If I could design the perfect weekend, the list of activities would include things like this: hiking on nearby trails, riding my bike on the C&O Tow Path, taking pictures on the National Mall, seeing live music with friends, going to sporting events, movies or parties with friends. I do like my privacy and time alone and errands and chores are part of life, but the current balance is all wrong for me. I want more play time and more friend time. It annoys me that a simple goal like that has been so difficult to achieve.

Saturday, February 12, 2011

There Is Music Again

The whole situation in Egypt is both scary and encouraging. The scary part manifests itself on many levels. There are the obvious factors related to thousands of people trying to overthrow a government. Even when the intentions are good, such as tossing out a dictator, the chaos is dangerous. Another scary aspect is the possibility of an even worse governmental entity taking over to fill the power vacuum. That population’s goal is to have some form of democracy installed, but they are not at that point yet. And then there is the possibility of our own country sending in troops to ‘help’. It appears that will no longer be necessary, but in my opinion it would never be necessary, just as it hasn’t been in some of the other conflicts over the past few decades. Why should we be the world’s police? I know things are not as simple as I’m making it here but sometimes simplicity is the correct approach.

What is encouraging about developments in Egypt? The fact that their president/dictator finally did resign and a newer government will be formed. It is mostly the result of the population standing up for the right to govern themselves. The people wanted freedoms they were denied and now they may get them. We take some of our own freedoms for granted at times so this might be a reminder that we have it pretty good here.

Music is often at the heart of freedom and free expression. A Facebook friend posted this vintage photograph today … American Jazz musician Louis Armstrong serenading his wife in the shadow of a famous pyramid in Egypt during the 1960s. His caption: There is music again tonight in Egypt.

Wednesday, February 9, 2011

Holy App!

Need to go to confession? There's an app for that. Catholics and those who study that brand of religion will either laugh or be offended. Please tell me you have a sense of humor. Catholics can now confess via their mobile device. I can hear it now: bless me Father for I have linked.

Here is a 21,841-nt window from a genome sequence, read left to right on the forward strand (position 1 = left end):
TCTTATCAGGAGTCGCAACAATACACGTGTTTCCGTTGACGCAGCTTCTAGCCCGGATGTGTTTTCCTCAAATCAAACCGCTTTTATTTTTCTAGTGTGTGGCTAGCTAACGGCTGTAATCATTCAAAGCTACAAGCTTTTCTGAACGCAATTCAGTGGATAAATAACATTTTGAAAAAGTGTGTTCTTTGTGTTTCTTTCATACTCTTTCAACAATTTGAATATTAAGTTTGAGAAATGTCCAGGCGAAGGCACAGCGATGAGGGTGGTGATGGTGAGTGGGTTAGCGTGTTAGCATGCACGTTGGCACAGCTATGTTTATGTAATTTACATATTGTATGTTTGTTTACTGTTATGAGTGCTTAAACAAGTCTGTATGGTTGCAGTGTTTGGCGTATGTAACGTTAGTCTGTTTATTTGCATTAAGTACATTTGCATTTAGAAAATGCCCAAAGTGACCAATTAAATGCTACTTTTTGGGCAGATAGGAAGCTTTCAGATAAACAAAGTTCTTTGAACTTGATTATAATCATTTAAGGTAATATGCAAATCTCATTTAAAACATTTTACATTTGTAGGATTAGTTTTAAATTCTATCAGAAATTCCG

OK, I borrowed that last line from the headline in a New York Times story about this new confession option. Hmm, I wonder if reprinting without permission is a sin. At least I am reprinting with attribution.

As long as I am quoting, here is a re-written prayer, copied from that article.

Our Father, who art in pixels,
linked be Thy name,
Thy Web site come, Thy Net be done,
on Explorer as it is on Firefox.
Give us this day our daily app,
and forgive us our spam,
as we forgive those
who spam against us,
and lead us not into aggregation,
but deliver us from e-vil. Amen.

CLICK HERE to read the whole article, especially if you are or ever were Catholic. I grew up in that faith so I remember confession well. It was always a challenge for me because I was one of the ‘good boys’ in school (boring, I know but trust me, I’ve lived a balanced life since. Think about that for a minute). If the worst sin you could think of was being angry at your sister because she took the last cookie, how do you even justify going to confession? How many Hail Marys does it take to forgive minor sibling anger? Maybe I can get the answer to that question on a web site.

Tuesday, February 8, 2011

Random Happiness Quotes

We all need these sometimes. Nothing too serious, just cool little things to contemplate. Enjoy.

Happiness comes of the capacity to feel deeply, to enjoy simply, to think freely, to risk life, to be needed.

- Storm Jameson

Happiness is like a kiss … you must share it to enjoy it.

- Unknown

The reason people find it so hard to be happy is that they always see the past better than it was, the present worse than it is and the future less resolved than it will be

- Marcel Pagnol

Happiness is a butterfly, which when pursued, is always just beyond your grasp, but which, if you will sit down quietly, may alight upon you.

- Nathaniel Hawthorne

Monday, February 7, 2011

Totally Random 5.1

February 7th is boring. Super Bowl is past, NASCAR is future, and winter is still here. Why can’t it be April now?

Winning the lottery would be a good thing for me and my peeps and my causes. I would not be one of those sad winners you hear about who get so caught up in the money that it ruins their lives. Few people in my circle would even know. I’d help my sister and a couple of select friends who are struggling with finances, I’d get through a current personal situation much faster, I’d find a way to anonymously donate large sums of money to my favorite non-profit groups and I’d travel. I would keep my job for awhile but I’d change my job description a bit. My lottery prayer: “C’mon, help me prove good guys win.”